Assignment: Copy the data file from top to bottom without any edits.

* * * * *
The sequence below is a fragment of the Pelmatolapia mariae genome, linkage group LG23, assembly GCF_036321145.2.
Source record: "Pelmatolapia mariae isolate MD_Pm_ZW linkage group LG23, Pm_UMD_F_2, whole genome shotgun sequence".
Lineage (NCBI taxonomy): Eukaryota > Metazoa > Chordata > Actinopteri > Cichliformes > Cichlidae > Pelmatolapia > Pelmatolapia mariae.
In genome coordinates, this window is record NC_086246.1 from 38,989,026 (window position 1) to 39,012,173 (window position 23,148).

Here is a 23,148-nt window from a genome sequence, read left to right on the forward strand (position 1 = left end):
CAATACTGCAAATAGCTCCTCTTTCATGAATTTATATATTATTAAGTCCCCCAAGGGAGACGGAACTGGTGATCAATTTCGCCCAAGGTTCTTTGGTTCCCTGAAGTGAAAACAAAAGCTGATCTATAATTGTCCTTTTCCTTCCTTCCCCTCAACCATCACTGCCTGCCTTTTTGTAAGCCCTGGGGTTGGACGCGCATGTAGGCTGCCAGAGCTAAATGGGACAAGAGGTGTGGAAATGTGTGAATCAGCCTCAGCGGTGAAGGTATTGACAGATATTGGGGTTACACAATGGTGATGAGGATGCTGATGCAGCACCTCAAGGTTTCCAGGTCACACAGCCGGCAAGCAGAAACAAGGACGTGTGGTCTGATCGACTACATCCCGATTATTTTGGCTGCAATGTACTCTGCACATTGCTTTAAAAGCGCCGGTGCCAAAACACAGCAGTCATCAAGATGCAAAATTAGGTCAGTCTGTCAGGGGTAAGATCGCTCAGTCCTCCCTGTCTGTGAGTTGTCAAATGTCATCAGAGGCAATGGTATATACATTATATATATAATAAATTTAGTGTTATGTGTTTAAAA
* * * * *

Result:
The sequence below is a fragment of the Pelmatolapia mariae genome, linkage group LG23, assembly GCF_036321145.2.
Source record: "Pelmatolapia mariae isolate MD_Pm_ZW linkage group LG23, Pm_UMD_F_2, whole genome shotgun sequence".
Lineage (NCBI taxonomy): Eukaryota > Metazoa > Chordata > Actinopteri > Cichliformes > Cichlidae > Pelmatolapia > Pelmatolapia mariae.
In genome coordinates, this window is record NC_086246.1 from 38,989,026 (window position 1) to 39,012,173 (window position 23,148).

Here is a 23,148-nt window from a genome sequence, read left to right on the forward strand (position 1 = left end):
CAATACTGCAAATAGCTCCTCTTTCATGAATTTATATATTATTAAGTCCCCCAAGGGAGACGGAACTGGTGATCAATTTCGCCCAAGGTTCTTTGGTTCCCTGAAGTGAAAACAAAAGCTGATCTATAATTGTCCTTTTCCTTCCTTCCCCTCAACCATCACTGCCTGCCTTTTTGTAAGCCCTGGGGTTGGACGCGCATGTAGGCTGCCAGAGCTAAATGGGACAAGAGGTGTGGAAATGTGTGAATCAGCCTCAGCGGTGAAGGTATTGACAGATATTGGGGTTACACAATGGTGATGAGGATGCTGATGCAGCACCTCAAGGTTTCCAGGTCACACAGCCGGCAAGCAGAAACAAGGACGTGTGGTCTGATCGACTACATCCCGATTATTTTGGCTGCAATGTACTCTGCACATTGCTTTAAAAGCGCCGGTGCCAAAACACAGCAGTCATCAAGATGCAAAATTAGGTCAGTCTGTCAGGGGTAAGATCGCTCAGTCCTCCCTGTCTGTGAGTTGTCAAATGTCATCAGAGGCAATGGTATATACATTATATATATAATAAATTTAGTGTTATGTGTTTAAAA